No Big O
Directed By Tanya Wexler
Starring Hugh Dancy, Maggie Gyllenhaal, Jonathan Pryce, Rupert Everett, Felicity Jones
Less titillating than its premise would suggest, leisurely paced two-hour period drama Hysteria nevertheless charms in unexpected ways and is a reasonably tasty banquet for the same Anglophiles who embrace Downton Abbey and devour the novels of Austen and her contemporaries.
The film’s story centers on Dr. Mortimer Granville (a wonderfully proper Hugh Dancy), a modern-thinking physician struggling against a medical establishment mired in the age of bleeding and leeching. Fired from his most recent post for insisting on following the tenets of germ theory, he struggles to find a new job – until he eventually lands one as the assistant to Dr. Robert Dalrymple (Jonathan Pryce), whose private practice specialises in treating upper-class women.
Specifically, he deals with what he says is an epidemic of “hysteria,” a then-popular diagnosis only for women. Its cause was thought to be “a wandering uterus” and its treatment is what Dalrymple refers to as “pelvic massage,” performed on clothed women with their drawers off and their feet up in stirrups, under a drape with plenty of “medicinal oils”. Dalrymple keeps at it for 45 minutes or so, until they achieve a paroxysm – in other words, he’s finger-banging them until they reach orgasm. But it’s all in the name of medicine, of course.
The procedure for treating “hysteria” continues to evolve when, after suffering from a serious case of RSI, Granville enlists the help of a wealthy dilettante inventor (played by a typically camp Rupert Everett). That, in a roundabout way, is how the vibrator comes into being.
Dalrymple is so pleased with Granville’s invention that he grooms him as his successor and sets him up with his demure and prudish daughter Emily (played with just the right mix of childish naivety and properness by Felicity Jones). But all bets are off once the young, idealistic doctor is introduced to Dalrymple’s other daughter, Charlotte (the scene stealing Maggie Gyllenhaal), a suffragette who campaigns for women’s rights and runs a center to help feed and educate the poor.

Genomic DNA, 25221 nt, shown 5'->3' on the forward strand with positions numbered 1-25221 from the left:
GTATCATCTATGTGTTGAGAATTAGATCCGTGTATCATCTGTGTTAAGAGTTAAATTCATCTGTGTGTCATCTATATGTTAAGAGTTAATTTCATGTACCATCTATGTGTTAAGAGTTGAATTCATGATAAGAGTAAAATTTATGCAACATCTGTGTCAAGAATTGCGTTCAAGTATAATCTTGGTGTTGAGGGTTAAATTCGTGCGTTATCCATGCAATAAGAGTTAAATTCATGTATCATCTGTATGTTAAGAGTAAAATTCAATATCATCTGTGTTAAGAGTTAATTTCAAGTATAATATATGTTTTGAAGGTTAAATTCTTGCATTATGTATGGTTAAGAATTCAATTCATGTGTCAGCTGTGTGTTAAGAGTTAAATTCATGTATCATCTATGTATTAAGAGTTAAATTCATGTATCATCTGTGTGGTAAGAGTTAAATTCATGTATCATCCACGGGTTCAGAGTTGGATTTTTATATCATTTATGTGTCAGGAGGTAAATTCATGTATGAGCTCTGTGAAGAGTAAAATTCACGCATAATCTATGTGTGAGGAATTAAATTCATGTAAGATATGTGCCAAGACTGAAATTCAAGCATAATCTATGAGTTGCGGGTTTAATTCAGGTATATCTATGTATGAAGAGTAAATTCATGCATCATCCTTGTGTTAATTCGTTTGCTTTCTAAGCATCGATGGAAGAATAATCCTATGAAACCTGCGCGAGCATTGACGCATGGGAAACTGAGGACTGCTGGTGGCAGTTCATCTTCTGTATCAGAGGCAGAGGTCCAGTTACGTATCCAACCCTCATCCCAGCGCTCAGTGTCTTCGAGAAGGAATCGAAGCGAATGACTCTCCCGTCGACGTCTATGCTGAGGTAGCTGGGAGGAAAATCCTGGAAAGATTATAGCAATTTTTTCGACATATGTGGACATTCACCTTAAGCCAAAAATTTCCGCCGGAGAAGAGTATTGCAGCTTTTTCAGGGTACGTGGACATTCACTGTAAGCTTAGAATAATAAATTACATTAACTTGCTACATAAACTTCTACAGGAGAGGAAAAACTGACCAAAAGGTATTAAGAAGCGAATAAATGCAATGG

Although it’s not particularly hard to predict which sister will ultimately win Granville’s affections, the screenplay does a reasonably skillful job of interweaving its subplots and creating some mild surprises. This is a programmatically feel-good movie whose tempered optimism and insistence that it’s never too late to leave your comfort zone and explore new horizons stays mostly (but not always) on the safe side of sentimentality.
Director Tanya Wexler re-creates the costumes and trappings of the 1800s nicely, but unfortunately she stuffs the corsets and carriages with one dimensional characters and a bogus subplot, in which Charlotte’s tangle with a policeman over an unpaid debt threatens to land her in a hospital for the criminally insane and facing a hysterectomy.
Despite its charming cast and stunning set design this historical reimagining doesn’t induce a big O.